Power plants

The information contained in this page was last updated on .

Chile has to date MW of gross installed capacity, distributed along four independent electrical systems:

The SIC and SING are greater electrical systems and group about 99% of the installed capacity in Chile. The electrical systems of Aysén and Magallanes are much smaller and have several not interconnected subsystems, whose existence is due to geographical isolation, making them very expensive to interconnect with the SIC.

Nationally there is a predominance of natural gas as dominant technology in terms of installed capacity (although many of these plants are operating on alternative fuels), followed by hydroelectric dams and coal-fired power plants.

Chile’s leading generation companies are Endesa, followed by AES Gener and Colbún. In the SING, E-CL, a subsidiary of GDF Suez, dominates the market.

*Note: The graph consolidates the installed capacity at parent company level, including subsidiaries. Endesa includes Pehuenche, San Isidro, Celta, Endesa Eco and Central Eólica Canela. In addition, Endesa holds a 50% stake in Gas Atacama, but does not consolidate Gas Atacama in its income statement. The other 50% belongs to Southern Cross Group. Colbún includes E.E. Industrial, Hidroeléctrica Guardia Vieja, Hidroeléctrica Industrial, Antilhue, Obras y Desarrollo y Río Tranquilo. AES Gener includes Sociedad Eléctrica Santiago, E.E. Ventanas, Termoandes, Norgener and Energía Verde. In addition, AES Gener holds a 50% stake in Guacolda, but does not consolidate Guacolda in its income statement. Suez Energy Andino, subsidiary of GDF Suez, includes E-CL (formerly Edelnor), E.E. Cavancha and Enaex, besides Electroandina assets, which merged with E-CL.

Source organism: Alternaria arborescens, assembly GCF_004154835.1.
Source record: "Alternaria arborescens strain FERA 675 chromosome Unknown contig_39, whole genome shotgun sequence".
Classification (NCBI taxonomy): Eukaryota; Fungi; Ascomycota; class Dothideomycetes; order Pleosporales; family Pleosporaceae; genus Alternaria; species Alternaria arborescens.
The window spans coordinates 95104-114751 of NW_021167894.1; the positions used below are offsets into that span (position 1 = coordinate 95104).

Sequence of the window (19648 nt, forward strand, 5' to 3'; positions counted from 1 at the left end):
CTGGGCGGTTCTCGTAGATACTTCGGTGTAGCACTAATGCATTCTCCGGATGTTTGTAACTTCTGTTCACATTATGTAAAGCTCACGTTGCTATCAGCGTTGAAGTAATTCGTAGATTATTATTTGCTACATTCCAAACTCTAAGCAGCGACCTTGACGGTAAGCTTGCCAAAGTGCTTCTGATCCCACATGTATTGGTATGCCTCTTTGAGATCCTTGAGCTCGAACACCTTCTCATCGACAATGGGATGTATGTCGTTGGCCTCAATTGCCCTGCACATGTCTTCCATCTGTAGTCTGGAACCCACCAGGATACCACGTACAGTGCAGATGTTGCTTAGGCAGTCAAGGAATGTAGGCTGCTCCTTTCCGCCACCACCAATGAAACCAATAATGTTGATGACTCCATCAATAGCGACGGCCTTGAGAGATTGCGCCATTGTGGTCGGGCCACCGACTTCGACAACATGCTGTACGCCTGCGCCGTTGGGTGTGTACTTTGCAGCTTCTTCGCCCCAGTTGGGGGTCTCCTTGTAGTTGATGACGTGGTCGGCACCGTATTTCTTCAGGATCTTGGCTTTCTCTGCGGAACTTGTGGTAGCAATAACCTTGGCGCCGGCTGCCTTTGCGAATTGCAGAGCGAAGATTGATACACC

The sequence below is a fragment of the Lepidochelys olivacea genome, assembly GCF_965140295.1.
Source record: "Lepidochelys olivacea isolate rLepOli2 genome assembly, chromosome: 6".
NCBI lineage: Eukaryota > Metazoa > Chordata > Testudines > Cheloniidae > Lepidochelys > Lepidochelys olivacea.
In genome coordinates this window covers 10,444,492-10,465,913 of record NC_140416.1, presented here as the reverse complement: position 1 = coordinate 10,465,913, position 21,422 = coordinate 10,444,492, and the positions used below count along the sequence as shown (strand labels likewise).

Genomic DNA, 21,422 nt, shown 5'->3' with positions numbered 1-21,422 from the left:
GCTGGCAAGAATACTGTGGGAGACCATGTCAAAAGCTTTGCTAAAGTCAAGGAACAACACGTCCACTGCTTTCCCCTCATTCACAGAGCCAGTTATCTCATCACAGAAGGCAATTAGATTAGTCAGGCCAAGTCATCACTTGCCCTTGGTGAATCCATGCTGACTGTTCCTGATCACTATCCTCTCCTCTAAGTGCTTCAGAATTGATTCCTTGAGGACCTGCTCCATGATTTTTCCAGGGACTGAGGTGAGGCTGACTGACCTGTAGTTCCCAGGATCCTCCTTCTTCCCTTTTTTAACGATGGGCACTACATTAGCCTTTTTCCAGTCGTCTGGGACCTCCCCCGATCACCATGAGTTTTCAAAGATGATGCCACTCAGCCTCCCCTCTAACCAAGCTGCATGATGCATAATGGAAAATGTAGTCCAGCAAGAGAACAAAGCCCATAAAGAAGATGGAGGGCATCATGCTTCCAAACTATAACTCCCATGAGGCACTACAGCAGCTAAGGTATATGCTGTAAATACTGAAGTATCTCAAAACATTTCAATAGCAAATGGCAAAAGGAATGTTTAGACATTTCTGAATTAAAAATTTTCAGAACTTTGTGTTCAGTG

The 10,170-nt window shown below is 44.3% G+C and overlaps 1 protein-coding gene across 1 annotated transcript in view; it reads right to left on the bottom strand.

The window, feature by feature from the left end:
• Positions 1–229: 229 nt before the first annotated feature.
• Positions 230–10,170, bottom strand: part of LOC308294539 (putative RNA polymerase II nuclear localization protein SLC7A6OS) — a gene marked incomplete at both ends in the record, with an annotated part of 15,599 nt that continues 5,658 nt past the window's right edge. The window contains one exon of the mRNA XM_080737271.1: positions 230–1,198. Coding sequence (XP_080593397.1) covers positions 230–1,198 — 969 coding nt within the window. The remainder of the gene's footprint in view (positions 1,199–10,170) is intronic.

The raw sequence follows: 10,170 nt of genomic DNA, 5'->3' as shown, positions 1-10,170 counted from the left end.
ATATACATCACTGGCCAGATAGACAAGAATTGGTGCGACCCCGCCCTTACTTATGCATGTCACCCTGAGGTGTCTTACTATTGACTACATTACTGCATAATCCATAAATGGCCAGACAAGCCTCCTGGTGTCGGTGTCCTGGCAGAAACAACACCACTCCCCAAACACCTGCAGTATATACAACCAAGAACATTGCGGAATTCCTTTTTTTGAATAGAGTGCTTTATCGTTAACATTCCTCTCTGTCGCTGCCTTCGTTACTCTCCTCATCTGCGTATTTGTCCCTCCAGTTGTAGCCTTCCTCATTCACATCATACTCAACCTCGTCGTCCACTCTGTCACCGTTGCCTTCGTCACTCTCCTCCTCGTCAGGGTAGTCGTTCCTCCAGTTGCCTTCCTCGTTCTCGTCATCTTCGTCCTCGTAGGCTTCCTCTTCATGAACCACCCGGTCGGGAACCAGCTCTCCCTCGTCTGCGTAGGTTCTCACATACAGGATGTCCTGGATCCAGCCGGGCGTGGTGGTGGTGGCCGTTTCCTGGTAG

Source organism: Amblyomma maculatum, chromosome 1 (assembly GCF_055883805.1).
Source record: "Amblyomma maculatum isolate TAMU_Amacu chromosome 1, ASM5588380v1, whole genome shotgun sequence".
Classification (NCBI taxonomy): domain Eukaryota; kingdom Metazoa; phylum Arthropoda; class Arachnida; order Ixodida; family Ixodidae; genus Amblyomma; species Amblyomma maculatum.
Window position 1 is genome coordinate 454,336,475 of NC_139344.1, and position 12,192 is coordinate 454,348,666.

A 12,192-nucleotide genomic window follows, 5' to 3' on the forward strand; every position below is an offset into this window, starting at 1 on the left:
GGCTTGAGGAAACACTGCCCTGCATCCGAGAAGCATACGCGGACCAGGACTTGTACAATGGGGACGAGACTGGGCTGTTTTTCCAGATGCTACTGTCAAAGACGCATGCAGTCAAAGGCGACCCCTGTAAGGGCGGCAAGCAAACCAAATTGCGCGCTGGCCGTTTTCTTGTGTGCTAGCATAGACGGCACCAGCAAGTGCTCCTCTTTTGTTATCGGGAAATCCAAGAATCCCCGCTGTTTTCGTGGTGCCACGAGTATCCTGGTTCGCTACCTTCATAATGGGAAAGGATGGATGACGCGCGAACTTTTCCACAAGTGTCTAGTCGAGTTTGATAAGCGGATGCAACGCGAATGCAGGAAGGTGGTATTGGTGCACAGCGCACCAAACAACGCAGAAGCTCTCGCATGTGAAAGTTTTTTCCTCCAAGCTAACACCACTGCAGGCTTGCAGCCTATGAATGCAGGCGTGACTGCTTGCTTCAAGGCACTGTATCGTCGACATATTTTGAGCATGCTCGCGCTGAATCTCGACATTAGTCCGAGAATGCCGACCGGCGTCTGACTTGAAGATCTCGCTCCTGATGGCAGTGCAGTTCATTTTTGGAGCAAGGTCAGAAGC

The power plant technology responds to the resources available in each geographic area. In the north, there is a strong reliance on fossil fuels, mostly imported, while towards the south the availability of water allows for an increasing hydropower contribution.

The development of power plants in Chile has gone through several stages. Initially, hydroelectric development was favored, which is reflected in the 1990 matrix. The gas treaty with Argentina, allowing importing natural gas at very competitive prices, gave way to a new, combined cycle based development stage. With gas trade restrictions imposed by Argentina, diesel and fuel oil burning turbines provided an emergency solution, while the market shifted to a coal-fired power plant based expansion, requiring longer-term development.

*Note: The 1990 installed capacity corresponds to the accumulated capacity installed up to that year.